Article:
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Colonel Carter of Cartersville

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The Colonel's House in Bedford Place

The dinner was at the colonel's—an old-fashioned, partly furnished, two-story house nearly a century old which crouches down behind a larger and more modern dwelling fronting on Bedford Place within a stone's throw of the tall clock tower of Jefferson Market.

The street entrance to this curious abode is marked by a swinging wooden gate opening into a narrow tunnel which dodges under the front house. It is an uncanny sort of passageway, mouldy and wet from a long-neglected leak overhead, and is lighted at night by a rusty lantern with dingy glass sides.

On sunny days this gruesome tunnel frames from the street a delightful picture of a bit of the yard beyond, with the quaint colonial door and its three steps let down in a welcoming way.

Its retired location and shabby entrance brought it quite within the colonel's income, and as the rent was not payable in advance, and the landlord patient, he had surrounded himself not only with all the comforts but with many of the luxuries of a more pretentious home. In this he was assisted by his negro servant Chad,—an abbreviation of Nebuchadnezzar,—who was chambermaid, cook, butler, body-servant, and boots, and who by his marvelous tales of the magnificence of "de old fambly place in Caartersville" had established a credit among the shopkeepers on the avenue which would have been denied a much more solvent customer.

To this hospitable retreat I wended my way in obedience to one of the colonel's characteristic notes:—

No. 51 BEDFORD PLACE Friday.

Everything is booming—Fitz says the scheme will take like the measles—dinner tomorrow at six—don't be late.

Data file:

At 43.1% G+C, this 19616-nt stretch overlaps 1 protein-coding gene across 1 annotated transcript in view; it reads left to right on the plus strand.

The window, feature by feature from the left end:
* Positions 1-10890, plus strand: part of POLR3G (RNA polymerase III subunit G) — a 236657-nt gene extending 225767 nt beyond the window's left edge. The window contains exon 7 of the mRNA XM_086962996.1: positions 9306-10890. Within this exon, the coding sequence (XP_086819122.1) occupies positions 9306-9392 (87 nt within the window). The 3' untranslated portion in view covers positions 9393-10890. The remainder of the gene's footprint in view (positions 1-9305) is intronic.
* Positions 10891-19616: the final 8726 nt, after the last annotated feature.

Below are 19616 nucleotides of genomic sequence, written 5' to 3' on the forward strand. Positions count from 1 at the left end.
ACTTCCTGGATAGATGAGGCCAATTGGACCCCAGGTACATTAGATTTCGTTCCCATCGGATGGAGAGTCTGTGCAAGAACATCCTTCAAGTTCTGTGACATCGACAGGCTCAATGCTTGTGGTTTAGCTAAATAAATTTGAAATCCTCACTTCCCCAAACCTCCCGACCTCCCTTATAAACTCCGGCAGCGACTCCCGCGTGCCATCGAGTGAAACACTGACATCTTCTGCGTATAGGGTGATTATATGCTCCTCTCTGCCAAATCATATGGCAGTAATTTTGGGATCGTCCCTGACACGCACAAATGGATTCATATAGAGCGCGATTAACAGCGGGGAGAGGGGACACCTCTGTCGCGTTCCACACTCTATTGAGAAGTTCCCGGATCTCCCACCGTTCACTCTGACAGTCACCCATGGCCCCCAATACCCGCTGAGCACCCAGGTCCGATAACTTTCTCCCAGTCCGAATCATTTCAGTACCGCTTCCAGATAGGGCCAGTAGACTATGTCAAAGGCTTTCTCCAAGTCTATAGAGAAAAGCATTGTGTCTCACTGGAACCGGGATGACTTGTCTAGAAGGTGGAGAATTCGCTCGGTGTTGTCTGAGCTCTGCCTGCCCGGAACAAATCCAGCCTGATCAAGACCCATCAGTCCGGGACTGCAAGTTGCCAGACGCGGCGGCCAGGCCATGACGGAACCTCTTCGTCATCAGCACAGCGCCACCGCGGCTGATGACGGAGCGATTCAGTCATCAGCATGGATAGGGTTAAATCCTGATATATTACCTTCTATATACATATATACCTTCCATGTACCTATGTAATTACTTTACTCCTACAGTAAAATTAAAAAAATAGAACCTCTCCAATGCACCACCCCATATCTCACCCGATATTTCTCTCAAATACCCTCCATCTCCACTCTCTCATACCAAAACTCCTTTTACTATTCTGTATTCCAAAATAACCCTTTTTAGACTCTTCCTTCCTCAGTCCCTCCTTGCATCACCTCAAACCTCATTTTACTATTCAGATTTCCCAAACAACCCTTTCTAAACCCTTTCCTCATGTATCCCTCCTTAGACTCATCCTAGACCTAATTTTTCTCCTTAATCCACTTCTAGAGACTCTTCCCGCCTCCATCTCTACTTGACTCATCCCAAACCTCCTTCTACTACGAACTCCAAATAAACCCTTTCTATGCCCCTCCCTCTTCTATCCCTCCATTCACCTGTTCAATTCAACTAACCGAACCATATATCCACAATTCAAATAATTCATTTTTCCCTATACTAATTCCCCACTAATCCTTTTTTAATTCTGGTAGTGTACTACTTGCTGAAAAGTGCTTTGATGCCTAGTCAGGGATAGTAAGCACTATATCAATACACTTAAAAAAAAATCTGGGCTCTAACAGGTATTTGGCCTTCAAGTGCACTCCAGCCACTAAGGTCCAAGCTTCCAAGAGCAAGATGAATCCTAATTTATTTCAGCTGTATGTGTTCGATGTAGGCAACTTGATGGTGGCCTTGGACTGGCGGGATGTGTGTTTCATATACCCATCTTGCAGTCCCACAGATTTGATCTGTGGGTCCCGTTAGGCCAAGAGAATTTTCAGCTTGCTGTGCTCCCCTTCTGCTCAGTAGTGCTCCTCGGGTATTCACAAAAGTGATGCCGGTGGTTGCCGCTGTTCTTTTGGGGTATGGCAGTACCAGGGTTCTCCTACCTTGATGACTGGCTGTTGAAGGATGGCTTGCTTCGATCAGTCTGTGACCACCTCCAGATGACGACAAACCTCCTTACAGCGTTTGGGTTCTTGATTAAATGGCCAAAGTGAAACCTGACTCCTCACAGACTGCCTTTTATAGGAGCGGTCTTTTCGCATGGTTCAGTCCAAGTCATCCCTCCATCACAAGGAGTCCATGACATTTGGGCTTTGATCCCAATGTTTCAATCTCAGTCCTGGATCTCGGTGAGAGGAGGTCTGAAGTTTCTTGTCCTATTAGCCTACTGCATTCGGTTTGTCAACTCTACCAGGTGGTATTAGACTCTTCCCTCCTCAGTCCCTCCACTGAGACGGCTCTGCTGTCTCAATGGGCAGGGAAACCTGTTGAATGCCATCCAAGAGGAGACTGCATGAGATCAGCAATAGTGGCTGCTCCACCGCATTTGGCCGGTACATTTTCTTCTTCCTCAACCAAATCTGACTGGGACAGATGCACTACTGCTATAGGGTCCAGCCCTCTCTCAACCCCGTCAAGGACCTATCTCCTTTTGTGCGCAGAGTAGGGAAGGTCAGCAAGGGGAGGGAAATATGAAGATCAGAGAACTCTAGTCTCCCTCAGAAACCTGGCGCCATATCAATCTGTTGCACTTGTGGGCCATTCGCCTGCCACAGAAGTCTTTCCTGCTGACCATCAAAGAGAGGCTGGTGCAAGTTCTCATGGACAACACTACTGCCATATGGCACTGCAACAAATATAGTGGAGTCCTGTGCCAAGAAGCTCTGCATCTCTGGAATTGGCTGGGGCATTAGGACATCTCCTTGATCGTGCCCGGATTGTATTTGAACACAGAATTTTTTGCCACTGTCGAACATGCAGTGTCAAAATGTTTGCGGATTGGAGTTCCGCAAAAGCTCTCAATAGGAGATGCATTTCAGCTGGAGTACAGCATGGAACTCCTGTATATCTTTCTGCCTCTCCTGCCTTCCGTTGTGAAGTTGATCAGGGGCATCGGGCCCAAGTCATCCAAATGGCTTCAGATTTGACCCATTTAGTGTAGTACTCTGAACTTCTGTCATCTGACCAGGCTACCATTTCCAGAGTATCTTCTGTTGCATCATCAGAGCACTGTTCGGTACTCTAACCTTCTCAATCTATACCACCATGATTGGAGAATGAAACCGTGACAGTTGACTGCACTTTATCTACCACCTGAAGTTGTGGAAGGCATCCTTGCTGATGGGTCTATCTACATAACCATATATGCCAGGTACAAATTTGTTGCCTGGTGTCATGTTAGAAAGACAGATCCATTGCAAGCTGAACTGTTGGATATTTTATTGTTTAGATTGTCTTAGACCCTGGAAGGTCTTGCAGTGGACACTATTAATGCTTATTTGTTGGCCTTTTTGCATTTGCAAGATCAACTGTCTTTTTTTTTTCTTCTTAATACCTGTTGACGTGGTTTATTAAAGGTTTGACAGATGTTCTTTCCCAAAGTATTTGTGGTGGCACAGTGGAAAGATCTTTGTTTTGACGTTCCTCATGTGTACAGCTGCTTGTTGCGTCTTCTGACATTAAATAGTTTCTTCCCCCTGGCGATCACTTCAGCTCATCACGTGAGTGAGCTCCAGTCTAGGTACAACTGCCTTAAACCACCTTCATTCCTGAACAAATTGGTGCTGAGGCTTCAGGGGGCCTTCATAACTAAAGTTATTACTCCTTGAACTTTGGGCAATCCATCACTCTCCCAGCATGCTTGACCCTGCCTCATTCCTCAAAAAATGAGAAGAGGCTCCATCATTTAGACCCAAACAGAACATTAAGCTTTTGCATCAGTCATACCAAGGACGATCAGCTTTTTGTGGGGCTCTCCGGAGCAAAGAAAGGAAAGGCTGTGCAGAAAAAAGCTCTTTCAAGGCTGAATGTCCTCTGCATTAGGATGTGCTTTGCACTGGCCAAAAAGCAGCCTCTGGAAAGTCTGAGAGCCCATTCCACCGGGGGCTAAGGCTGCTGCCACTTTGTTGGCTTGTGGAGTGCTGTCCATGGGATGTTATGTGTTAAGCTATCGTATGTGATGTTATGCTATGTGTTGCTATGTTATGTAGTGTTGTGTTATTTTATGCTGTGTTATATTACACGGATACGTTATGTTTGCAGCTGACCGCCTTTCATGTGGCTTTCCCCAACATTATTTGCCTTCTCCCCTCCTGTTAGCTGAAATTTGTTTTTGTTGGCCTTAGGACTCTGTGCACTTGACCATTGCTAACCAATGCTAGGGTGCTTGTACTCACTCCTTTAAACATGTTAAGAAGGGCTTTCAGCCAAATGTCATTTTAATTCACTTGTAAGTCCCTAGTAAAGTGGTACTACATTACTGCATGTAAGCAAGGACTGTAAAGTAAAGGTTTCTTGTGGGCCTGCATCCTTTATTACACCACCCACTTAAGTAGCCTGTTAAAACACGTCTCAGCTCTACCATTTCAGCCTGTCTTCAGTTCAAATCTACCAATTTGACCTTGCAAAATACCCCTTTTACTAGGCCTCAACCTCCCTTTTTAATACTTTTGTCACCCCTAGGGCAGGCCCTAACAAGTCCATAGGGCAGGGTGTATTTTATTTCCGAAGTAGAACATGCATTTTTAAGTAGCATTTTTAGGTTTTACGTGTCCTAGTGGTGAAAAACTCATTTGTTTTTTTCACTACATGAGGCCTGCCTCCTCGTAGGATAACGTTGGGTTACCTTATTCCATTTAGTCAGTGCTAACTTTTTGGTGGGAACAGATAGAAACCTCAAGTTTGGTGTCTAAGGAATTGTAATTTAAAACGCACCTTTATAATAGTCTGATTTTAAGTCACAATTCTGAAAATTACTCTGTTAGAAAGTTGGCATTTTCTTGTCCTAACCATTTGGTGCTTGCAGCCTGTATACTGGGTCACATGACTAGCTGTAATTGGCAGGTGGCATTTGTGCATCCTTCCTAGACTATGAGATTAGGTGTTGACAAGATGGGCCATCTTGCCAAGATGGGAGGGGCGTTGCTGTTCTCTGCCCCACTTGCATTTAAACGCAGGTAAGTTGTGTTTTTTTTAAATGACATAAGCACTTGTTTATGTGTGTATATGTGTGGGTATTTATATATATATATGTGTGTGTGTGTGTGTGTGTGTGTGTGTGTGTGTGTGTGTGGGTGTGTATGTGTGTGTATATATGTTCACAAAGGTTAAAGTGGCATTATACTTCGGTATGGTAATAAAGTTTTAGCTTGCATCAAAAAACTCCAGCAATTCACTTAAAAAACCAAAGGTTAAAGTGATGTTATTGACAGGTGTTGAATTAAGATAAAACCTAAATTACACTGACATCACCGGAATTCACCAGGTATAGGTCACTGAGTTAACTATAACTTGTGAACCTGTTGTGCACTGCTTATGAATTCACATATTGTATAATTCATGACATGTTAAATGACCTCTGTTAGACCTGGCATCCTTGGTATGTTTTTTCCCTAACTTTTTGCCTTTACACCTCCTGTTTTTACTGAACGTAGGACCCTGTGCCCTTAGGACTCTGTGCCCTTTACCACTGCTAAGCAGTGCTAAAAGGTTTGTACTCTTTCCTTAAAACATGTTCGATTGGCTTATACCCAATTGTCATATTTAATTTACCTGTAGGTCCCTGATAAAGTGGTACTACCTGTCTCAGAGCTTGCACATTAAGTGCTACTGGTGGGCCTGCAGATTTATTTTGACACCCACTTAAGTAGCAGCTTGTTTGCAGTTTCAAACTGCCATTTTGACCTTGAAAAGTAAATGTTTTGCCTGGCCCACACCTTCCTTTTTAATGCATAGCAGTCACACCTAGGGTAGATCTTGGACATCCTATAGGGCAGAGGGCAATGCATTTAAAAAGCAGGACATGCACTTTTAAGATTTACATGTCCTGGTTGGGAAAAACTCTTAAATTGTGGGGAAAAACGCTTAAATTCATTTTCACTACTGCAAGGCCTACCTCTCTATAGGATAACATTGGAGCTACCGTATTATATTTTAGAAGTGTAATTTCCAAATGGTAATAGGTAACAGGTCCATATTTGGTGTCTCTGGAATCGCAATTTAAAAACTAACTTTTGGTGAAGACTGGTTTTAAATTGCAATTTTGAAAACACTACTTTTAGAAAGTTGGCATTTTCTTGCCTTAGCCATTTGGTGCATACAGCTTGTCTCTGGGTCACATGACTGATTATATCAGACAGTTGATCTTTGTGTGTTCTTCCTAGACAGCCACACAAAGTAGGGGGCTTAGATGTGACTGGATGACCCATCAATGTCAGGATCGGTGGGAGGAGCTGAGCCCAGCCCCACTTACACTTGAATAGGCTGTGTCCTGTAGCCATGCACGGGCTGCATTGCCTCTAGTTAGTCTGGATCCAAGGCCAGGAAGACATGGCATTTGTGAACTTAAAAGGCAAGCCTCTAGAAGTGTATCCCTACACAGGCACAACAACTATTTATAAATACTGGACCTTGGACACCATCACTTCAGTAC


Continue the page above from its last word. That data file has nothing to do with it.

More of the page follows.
The colonel had written several similar notes that week,—I lived but a few streets away,—all on the spur of the moment, and all expressive of his varying moods and wants; the former suggested by his unbounded enthusiasm over his new railroad scheme, and the latter by such requests as these: "Will you lend me half a dozen napkins—mine are all in the wash, and I want enough to carry me over Sunday. Chad will bring, with your permission, the extra pair of andirons you spoke of." Or, "Kindly hand Chad the two magazines and a corkscrew."


Of course Chad always tucked them under his arm, and carried them away, for nobody ever refused the colonel anything—nobody who loved him. As for himself, he would have been equally generous in return, and have emptied his house, and even his pocketbook, in my behalf, had that latter receptacle been capable of further effort. Should this have been temporarily overstrained,—and it generally was,—he would have promptly borrowed the amount of the nearest friend, and then have rubbed his hands and glowed all day with delight at being able to relieve my necessity.

"I am a Virginian, suh. Command me," was his way of putting it.

So to-night I pushed open the swinging door, felt my way along the dark passage, and crossed the small yard choked with snow at the precise minute when the two hands of the great clock in the tall tower pointed to six....